Exploring your creativity is as easy as remembering being a child. Can you remember opening your first box of color crayons or wetting the paintbrush to dip into the watercolors? I remember painting with large pieces of white paper and poster paint in kindergarten and wanting to live at the easel if the teacher had let me. There is something about that first splash of color on the page that makes the imagination want to play. When we were children, creative expression was about exploring color, texture, sensation, and movement. As an adult, you can easily start in the same place. It might feel like the first wobbly ride of a bicycle after not riding for twenty years. But your body (and soul) will remember how to do it.
Clarissa Pinkola Estes likens the creative process to that of the myth of Persephone and Demeter in her audio book, The Creative Fire. Demeter’s constant search for her daughter Persephone after she has been taken and hidden in the underworld is like the search for our own creative spark hiding within us. It can be hidden so far below the surface that we can only find it if we dare to venture into the underworld after it. In 1926, Graham Walls broke down the creative process into four phases: preparation, incubation, illumination, and verification.
1) Preparation is the knowledge we bring to the problem. It means we need to know what we are creating. Some of us are painters, cooks, writers, and others are scientists, mathematicians, or fashion designers. Before we start, we need to have a basic understanding of the genre that we are working in.
2) Incubation is the moment the writer puts down the pen and says that she has had enough for a day or so. She may go have coffee or dinner, or take a walk but deep in her unconscious the ideas are incubating. This is Persephone’s into the underworld. She begins her stay with Hades while waiting for her mother to find her and bring her home.
￼3) Illumination. At this stage, Demeter has discovered the location of her daughter in the underworld, and goes to rescue her. The flash of inspiration–the creative spark—has found its way to the surface. This is where the idea pops out while you are in the shower or walking down the street. It has been underneath the surface waiting for the moment when the conscious mind is relaxed and then the idea rises to the surface. By waiting until that moment, the inner critic cannot come in and block the idea any longer. Like Persephone, the idea is released from its dark prison. So the writer, drinking her coffee, not even thinking about her story, will be struck by her idea. It will surface and she will have no choice but to find her way to her desk and write it. Sometimes during the process of illumination, an artist will let the idea play in her head for a little while. The writer may let the story line write a few times. The painter will visualize the image for a day or two. The idea will sink into their bodies, and the painter will finish his painting, and the writer, her story.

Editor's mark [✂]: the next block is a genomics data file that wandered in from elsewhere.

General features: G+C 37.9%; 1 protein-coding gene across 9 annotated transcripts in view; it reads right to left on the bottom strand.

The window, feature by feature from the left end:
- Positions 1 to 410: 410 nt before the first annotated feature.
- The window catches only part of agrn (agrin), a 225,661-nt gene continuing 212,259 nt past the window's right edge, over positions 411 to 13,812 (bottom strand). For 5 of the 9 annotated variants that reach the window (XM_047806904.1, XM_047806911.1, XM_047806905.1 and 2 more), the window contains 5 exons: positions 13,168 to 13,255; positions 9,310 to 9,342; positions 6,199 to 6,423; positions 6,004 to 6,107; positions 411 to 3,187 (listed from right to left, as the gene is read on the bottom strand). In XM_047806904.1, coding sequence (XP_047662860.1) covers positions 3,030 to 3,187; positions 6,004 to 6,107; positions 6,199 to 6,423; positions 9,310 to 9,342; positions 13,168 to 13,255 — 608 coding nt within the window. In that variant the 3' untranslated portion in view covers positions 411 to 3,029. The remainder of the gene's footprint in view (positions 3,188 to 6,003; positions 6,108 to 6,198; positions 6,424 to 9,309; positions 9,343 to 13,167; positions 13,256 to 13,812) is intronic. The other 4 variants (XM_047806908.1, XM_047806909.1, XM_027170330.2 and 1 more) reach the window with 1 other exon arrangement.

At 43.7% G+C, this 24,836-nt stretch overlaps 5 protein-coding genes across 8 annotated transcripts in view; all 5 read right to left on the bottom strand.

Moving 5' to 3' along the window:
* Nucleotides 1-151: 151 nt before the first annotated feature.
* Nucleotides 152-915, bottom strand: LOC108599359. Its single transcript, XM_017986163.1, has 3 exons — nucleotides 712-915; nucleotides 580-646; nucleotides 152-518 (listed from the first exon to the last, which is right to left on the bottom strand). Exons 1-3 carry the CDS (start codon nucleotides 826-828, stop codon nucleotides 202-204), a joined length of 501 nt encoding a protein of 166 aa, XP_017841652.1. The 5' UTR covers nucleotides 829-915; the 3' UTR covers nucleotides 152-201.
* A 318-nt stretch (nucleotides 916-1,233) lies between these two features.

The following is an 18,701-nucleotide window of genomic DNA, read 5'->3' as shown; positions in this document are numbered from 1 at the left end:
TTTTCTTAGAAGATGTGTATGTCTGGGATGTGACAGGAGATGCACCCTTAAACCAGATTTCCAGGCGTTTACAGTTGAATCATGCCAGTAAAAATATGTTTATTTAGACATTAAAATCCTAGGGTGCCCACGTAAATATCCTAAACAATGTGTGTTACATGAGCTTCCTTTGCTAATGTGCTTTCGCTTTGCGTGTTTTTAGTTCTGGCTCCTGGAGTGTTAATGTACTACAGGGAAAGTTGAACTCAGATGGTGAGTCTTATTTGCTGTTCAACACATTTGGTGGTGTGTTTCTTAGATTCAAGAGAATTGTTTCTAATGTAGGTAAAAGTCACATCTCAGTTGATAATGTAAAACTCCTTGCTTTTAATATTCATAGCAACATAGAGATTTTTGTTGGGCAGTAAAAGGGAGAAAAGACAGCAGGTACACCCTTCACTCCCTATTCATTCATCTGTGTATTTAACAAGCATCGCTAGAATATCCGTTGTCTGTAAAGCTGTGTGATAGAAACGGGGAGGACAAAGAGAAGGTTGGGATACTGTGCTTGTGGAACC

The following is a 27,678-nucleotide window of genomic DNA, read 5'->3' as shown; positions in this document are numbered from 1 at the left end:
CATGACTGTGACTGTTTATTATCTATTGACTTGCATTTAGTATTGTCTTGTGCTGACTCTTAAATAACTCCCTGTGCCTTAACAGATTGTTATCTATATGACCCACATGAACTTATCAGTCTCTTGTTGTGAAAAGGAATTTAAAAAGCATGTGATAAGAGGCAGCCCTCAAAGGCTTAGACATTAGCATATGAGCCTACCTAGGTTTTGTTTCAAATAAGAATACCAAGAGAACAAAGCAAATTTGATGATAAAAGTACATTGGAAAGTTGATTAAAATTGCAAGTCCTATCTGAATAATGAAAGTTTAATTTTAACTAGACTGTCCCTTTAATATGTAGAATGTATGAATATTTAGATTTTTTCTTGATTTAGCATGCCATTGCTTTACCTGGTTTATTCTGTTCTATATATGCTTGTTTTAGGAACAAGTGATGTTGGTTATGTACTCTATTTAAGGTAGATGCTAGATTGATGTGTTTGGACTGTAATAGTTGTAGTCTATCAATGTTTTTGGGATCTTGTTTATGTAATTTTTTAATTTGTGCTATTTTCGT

4) Verification can be difficult for creative artists. In areas such as science and math, colleagues can help verify your discoveries. However, for the artist, this isn’t as clear. So, here is my secret. I ask myself, what’s in my gut? What do I think of the finished product, whether it’s a poem, a story, or a photo? Then, I have verified what I have done. I accomplished what I wanted. As with art, verification can also come from outside sources like other artists, writer’s groups, editors, and publishers. However, I find that what matters most in this stage is my own satisfaction. The rest is just fluffy delicious frosting.
Being creative means taking risks. Expressing your creative side means going a little deeper than what is at the surface. One can stay at the surface and explore creativity, but it is not satisfying in exploring the creative process fully. By going deeper, diving into the underworld of Persephone, a person comes closer to truth. I am not talking about huge, world-shaking ideas, but rather your own personal truth.
In Nancy Azara’s book, Spirit Taking Form, she shares the story of her friend (and artist), Lenore Tawney. Someone once asked Tawney if she strived for beauty in her art. Her reply was “No…. I strive for truth. It’s all in my heart and artmaking process. The artwork comes out like a great river.” The process of creating art in Azara’s and Tawney’s eyes is spiritual. In Tawney’s process of artmaking, she chants mantras. One is Ham Sa, which she translates as “I am that, that is God.” She reaches down into the spiritual part of her soul for her art. Azara studied Eastern philosophies and religions because she felt that there was a connection there between spirit and imagination that she wanted to find.
For myself, I often start with what I know, and what’s around me. I find ideas in the conversations I have with friends, with articles or stories I read. It might be as simple as an interesting word or quote. Then, I play around with the idea. I write my notes, maybe play with photo’s or just write. I find though, my creative process works best when the ideas I have are connected to me personally in some way. Each print, pendant, or blog post can be brought back to friend reaching out with their worries, something I learned or felt, or an inspirational message seen someplace.
As you explore the creative process within yourself, you may stumble around until you discover where your creative center is. At first it will be fun, getting in touch with the child self that you may have forgotten. Sometimes the process can also bring up other issues and feelings that lay within you, forgotten or ignored. Then it may begin to be uncomfortable. I encourage you to keep going through it. (If it brings up painful stuff, please ask for help). When asked about her process of artmaking, Nancy Azara says, “I sit and I sit in the silence, looking hard into the blankness and wait and wait quietly…”